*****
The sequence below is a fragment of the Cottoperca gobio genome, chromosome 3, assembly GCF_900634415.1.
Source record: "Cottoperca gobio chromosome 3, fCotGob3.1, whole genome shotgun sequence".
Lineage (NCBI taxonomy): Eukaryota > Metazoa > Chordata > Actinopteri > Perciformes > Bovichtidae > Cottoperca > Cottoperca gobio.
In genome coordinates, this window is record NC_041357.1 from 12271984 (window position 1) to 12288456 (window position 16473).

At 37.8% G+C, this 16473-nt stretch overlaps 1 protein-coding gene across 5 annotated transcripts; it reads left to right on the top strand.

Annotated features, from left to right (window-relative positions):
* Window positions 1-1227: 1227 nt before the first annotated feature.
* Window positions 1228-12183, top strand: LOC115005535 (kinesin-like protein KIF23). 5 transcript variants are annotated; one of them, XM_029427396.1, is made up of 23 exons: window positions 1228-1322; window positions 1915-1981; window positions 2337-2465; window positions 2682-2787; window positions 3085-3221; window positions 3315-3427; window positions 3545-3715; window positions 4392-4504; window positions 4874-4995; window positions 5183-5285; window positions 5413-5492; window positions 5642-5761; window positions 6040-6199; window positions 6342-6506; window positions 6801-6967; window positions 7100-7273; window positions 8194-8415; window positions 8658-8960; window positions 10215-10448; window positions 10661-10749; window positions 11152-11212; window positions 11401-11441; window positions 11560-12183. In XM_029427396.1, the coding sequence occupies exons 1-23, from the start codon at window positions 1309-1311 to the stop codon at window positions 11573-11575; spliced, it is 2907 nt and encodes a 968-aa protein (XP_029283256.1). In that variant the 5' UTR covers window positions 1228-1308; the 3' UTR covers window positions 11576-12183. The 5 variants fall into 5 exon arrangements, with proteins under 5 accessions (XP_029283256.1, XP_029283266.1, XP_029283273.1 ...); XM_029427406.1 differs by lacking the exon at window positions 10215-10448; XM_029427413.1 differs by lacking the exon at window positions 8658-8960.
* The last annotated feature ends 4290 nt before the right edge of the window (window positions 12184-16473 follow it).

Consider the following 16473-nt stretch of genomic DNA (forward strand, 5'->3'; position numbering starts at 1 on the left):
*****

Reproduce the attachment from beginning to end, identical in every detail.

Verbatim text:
The sequence below is a fragment of the Cottoperca gobio genome, chromosome 3, assembly GCF_900634415.1.
Source record: "Cottoperca gobio chromosome 3, fCotGob3.1, whole genome shotgun sequence".
Lineage (NCBI taxonomy): Eukaryota > Metazoa > Chordata > Actinopteri > Perciformes > Bovichtidae > Cottoperca > Cottoperca gobio.
In genome coordinates, this window is record NC_041357.1 from 12271984 (window position 1) to 12288456 (window position 16473).

At 37.8% G+C, this 16473-nt stretch overlaps 1 protein-coding gene across 5 annotated transcripts; it reads left to right on the top strand.

Annotated features, from left to right (window-relative positions):
* Window positions 1-1227: 1227 nt before the first annotated feature.
* Window positions 1228-12183, top strand: LOC115005535 (kinesin-like protein KIF23). 5 transcript variants are annotated; one of them, XM_029427396.1, is made up of 23 exons: window positions 1228-1322; window positions 1915-1981; window positions 2337-2465; window positions 2682-2787; window positions 3085-3221; window positions 3315-3427; window positions 3545-3715; window positions 4392-4504; window positions 4874-4995; window positions 5183-5285; window positions 5413-5492; window positions 5642-5761; window positions 6040-6199; window positions 6342-6506; window positions 6801-6967; window positions 7100-7273; window positions 8194-8415; window positions 8658-8960; window positions 10215-10448; window positions 10661-10749; window positions 11152-11212; window positions 11401-11441; window positions 11560-12183. In XM_029427396.1, the coding sequence occupies exons 1-23, from the start codon at window positions 1309-1311 to the stop codon at window positions 11573-11575; spliced, it is 2907 nt and encodes a 968-aa protein (XP_029283256.1). In that variant the 5' UTR covers window positions 1228-1308; the 3' UTR covers window positions 11576-12183. The 5 variants fall into 5 exon arrangements, with proteins under 5 accessions (XP_029283256.1, XP_029283266.1, XP_029283273.1 ...); XM_029427406.1 differs by lacking the exon at window positions 10215-10448; XM_029427413.1 differs by lacking the exon at window positions 8658-8960.
* The last annotated feature ends 4290 nt before the right edge of the window (window positions 12184-16473 follow it).

Consider the following 16473-nt stretch of genomic DNA (forward strand, 5'->3'; position numbering starts at 1 on the left):